On February 15, 2019, Tyler was released on parole. He had spent more than 23 years in prison following his conviction. On April 16, 2020, Henderson was released on parole. He also had spent more than 23 years in prison following his conviction.

In September 2020, Jackie Wilson went to trial for a third time. On October 1, the prosecution dismissed the case before a verdict could be rendered because a prosecutor had given false testimony the day before.

On October 21, 2020, the Torture Inquiry Commission ruled that further hearings in court were required. Calling it a “close case,” the commission nonetheless said that the medical evidence as well as “the troubled history of the detectives accused of abuse merit a court examination of Tyler’s allegations.”

On September 17, 2021, when Tyler and his lawyers, Karl Leonard and Lauren Myerscough-Mueller of the Exoneration Project, as well as Henderson and his legal team came to court for a hearing on the torture claims, the Cook County State’s Attorney’s Office dismissed the case.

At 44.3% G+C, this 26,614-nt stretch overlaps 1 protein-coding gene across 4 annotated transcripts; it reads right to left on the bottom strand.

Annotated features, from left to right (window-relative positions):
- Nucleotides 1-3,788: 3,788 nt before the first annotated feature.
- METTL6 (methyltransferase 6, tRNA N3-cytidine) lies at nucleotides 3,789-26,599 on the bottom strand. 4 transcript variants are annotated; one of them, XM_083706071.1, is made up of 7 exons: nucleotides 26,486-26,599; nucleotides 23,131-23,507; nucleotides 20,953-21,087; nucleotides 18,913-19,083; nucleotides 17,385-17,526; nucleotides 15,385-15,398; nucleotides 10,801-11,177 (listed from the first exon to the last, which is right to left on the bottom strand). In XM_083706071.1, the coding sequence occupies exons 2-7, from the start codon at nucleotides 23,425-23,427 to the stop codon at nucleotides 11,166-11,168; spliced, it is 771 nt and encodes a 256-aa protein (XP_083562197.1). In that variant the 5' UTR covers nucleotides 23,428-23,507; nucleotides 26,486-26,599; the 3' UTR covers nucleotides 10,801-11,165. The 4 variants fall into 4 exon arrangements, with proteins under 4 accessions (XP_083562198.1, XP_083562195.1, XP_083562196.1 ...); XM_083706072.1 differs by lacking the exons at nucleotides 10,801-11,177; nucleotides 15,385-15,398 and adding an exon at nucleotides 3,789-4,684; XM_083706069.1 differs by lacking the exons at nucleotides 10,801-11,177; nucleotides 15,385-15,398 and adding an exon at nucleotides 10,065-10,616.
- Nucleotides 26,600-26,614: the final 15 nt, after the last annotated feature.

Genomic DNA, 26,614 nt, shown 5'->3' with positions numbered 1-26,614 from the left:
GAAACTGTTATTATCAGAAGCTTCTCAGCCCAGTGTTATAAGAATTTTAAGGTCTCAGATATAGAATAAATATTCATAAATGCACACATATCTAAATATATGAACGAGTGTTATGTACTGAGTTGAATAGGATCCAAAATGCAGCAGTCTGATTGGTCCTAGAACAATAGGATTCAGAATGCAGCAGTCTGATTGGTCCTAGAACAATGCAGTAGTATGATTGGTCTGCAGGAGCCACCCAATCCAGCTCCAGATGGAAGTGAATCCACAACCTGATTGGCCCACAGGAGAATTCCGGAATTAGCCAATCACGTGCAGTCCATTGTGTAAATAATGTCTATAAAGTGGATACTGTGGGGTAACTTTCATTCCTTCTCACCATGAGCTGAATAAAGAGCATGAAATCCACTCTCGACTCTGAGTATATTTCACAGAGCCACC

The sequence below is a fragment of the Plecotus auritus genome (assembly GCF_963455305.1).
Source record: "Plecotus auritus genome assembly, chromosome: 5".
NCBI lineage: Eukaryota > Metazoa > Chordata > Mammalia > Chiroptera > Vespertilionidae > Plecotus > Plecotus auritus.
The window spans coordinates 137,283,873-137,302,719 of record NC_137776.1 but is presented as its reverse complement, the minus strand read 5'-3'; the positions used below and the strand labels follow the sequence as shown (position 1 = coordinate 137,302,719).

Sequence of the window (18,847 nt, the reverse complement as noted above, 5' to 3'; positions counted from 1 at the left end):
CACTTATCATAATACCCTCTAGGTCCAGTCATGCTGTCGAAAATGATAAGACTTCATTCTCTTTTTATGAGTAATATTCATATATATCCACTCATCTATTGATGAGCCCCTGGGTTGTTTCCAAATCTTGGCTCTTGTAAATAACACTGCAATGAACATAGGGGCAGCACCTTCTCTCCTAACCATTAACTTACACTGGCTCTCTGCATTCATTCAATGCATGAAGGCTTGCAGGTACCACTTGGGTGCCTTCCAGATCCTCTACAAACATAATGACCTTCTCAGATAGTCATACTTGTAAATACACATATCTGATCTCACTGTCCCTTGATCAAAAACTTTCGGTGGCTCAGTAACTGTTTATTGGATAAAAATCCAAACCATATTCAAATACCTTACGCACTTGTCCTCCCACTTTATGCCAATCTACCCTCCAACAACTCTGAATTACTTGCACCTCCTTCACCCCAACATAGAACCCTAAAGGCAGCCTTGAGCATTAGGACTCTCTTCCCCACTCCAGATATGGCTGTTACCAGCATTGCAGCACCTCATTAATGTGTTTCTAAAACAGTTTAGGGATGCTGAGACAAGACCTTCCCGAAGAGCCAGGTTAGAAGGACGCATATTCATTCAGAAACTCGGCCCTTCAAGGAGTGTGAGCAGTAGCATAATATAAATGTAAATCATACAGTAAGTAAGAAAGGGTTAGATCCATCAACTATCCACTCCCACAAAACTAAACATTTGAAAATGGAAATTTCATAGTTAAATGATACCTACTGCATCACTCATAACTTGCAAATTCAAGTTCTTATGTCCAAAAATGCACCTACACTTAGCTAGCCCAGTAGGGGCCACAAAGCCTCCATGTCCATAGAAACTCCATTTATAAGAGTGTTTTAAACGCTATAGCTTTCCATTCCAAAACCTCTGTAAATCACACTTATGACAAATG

Henderson and Tyler petitioned a court for a certificate of innocence, but a judge denied their requests In March 2023. In July 2023, they filed a federal civil rights lawsuit, seeking compensation for their wrongful conviction. In April 2024, their request for certificates of innocence was granted.

– Maurice Possley

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Posting Date: 10/12/2021
Last Updated: 4/3/2024
Most Serious Crime:Murder
Additional Convictions:
Reported Crime Date:1994
Sentence:55 years
Age at the date of reported crime:18
Contributing Factors:False Confession, Perjury or False Accusation, Official Misconduct, Inadequate Legal Defense
Did DNA evidence contribute to the exoneration?:No